First Baptist Church’s first building was built in 1837 and was used as a hospital during the Civil War and again as a hospital during the yellow fever epidemic of 1878. At the end of the epidemic, only nine members were left, one man and eight women. These strong Christians kept the church together and the congregation grew until they were able to build a better church in 1889. This second Baptist Church lasted until 1923 when the present edifice was built. In 1951, a memorial annex was added in memory of two of our members killed in World War II, John Paul Hurdle and C.D. Collins. Expanding again in 1962, an educational building was built adding about 18 more rooms to our building.
Our church has always been mission minded. We built Calvary Mission here in town and it has been great for the community. We have sent out our own missionaries and Christian workers from our church through the years.
The Confederate Armory
Did you know that the first guns for the Confederacy were made here by the Jones, McElwaine Foundry and Armory Company?
It was first a foundry that made the beautiful iron fences around town and the finials over the windows on the square, the iron mantles that are in a lot of the older homes. Also, they manufactured wagons, buggies and farm tools.
However, when the Civil War started, they began to convert it into an armory where they repaired guns for the Confederacy, so the first guns for the Confederacy were made here!
Senator Wall Doxey in the 1930s was the first person to be interested in the armory 70 years after it was in operation. Then, Mahan Jones, Frank Greer and Wilson Golden, 14-year-old boys, decided to unearth this hidden mystery right here in Holly Springs, which is located in the northeast corner of the Holly Springs map by the railroad track.
In October of 1862, the people at the armory realized that the Northern army was 22 miles north of us in Tennessee and heading this way fast, so they picked up and moved to Macon, Ga., where they were in business until a few years ago.
In early November, 1862, the Northern army arrived here. They discovered the armory buildings, each 200 feet long and empty. The Northerners decided to make a hospital in the buildings and began equipping them with supplies and medicine. The new hospital was to open on December 21. But on December 20, Southern General Earl Van Dorn came to town and blew up everything with “Yankee” on it, including the empty armory buildings.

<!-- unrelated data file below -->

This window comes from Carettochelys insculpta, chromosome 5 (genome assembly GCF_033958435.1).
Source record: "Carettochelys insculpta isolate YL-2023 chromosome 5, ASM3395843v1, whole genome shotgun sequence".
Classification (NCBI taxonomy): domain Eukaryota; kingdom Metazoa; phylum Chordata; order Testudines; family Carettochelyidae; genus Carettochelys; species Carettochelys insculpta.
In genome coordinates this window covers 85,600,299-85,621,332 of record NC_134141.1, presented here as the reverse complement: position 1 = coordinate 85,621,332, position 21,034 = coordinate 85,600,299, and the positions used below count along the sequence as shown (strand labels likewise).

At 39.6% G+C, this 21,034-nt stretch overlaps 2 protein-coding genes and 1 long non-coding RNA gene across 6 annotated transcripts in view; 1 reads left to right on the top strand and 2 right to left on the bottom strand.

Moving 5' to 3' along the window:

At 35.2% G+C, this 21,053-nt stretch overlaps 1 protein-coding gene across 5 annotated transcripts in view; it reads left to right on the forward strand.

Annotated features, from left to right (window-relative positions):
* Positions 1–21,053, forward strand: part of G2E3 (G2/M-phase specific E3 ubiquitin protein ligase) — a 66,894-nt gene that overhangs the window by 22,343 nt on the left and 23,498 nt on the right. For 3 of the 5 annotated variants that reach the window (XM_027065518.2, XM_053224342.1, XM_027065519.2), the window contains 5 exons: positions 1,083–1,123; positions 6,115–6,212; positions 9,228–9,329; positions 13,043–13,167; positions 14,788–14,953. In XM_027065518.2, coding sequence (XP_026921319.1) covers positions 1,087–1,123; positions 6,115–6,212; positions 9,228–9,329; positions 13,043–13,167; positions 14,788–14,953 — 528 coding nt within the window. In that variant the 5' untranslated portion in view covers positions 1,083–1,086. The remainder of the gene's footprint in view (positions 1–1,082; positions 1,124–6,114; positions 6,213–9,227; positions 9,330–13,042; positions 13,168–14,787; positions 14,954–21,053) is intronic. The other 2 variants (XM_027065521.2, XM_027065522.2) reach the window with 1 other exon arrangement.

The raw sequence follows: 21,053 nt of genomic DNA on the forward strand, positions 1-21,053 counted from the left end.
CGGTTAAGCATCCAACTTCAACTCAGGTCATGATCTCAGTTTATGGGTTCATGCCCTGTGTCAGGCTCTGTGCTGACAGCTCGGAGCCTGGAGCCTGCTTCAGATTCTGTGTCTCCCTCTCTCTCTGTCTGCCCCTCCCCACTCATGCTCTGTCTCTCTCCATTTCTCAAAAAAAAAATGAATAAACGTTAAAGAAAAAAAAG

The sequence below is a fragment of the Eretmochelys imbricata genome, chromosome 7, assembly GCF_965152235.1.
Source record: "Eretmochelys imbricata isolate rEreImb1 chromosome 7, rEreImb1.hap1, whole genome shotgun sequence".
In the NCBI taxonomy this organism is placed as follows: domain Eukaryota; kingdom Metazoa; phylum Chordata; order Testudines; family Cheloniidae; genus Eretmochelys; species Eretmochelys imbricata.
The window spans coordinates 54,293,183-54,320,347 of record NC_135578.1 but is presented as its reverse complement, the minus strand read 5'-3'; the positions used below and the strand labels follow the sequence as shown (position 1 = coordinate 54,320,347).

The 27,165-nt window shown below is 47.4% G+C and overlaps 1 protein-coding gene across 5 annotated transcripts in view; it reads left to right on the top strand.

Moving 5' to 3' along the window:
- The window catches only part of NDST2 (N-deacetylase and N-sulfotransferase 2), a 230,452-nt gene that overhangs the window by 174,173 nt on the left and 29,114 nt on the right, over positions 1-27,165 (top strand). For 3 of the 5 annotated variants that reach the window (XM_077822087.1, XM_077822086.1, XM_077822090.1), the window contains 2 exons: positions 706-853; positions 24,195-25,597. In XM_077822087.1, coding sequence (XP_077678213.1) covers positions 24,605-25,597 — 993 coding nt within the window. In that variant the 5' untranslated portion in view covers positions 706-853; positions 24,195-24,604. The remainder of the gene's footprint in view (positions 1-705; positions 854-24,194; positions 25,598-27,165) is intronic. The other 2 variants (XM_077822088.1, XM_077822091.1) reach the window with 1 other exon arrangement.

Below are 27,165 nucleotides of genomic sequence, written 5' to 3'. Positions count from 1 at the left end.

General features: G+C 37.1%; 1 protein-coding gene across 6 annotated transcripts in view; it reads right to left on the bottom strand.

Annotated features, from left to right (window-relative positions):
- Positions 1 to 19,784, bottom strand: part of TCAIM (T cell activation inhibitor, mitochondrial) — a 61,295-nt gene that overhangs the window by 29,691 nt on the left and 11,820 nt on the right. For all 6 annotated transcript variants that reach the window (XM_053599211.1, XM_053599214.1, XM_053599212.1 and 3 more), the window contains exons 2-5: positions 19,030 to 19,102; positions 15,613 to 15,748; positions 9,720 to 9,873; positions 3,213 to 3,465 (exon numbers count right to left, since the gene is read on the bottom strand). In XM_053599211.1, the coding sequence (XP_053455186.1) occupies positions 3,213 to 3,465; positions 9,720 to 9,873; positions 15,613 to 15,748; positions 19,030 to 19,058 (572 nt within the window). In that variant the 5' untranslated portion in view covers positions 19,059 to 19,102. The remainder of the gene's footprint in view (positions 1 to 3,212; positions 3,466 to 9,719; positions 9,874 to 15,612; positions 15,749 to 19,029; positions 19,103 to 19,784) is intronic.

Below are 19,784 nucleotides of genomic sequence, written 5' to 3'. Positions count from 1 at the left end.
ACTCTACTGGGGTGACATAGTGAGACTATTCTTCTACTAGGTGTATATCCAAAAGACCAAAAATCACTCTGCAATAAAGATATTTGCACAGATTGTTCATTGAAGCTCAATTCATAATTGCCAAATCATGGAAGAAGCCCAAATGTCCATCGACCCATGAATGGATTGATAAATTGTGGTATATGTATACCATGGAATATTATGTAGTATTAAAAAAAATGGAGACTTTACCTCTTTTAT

When I first discovered the armory, there were the remains of the huge chimneys and the pond was there in front. (The pond was essential in case of fire.)
When the site was destroyed, the bulldozer traveled across the terrain and left the original brick floors exposed and the slave-made bricks were in a herringbone pattern.
I got in front of the bulldozer trying to get them not to destroy the site. I wanted to make it into a Confederate park where the first arms for the Confederacy were made. I had been to the first American settlement at Jamestown in Virginia where brick foundations of the town’s ruins were and they saved them. Today it is a park and has been a park for a hundred years. Jamestown was built in 1620.
The reason I have the armory on my mind is because recently I was shown a gun that belonged to Wiley P. Jones, who started the armory. It was really heavy and, evidently, Mr. Jones was a sharpshooter. It needed a caisson or wagon just to carry it.
We had a visitor from Wisconsin on Wednesday, who wanted to visit us because of the Michael Feldman national radio show. The Wisconsin man liked the show so much that he sent us an original Pepsi Cola bottle.
In today’s world, did you happen to be in JB’s Café last Monday and see Caroline Kennedy in there? Yes, the Caroline Kennedy -- by herself.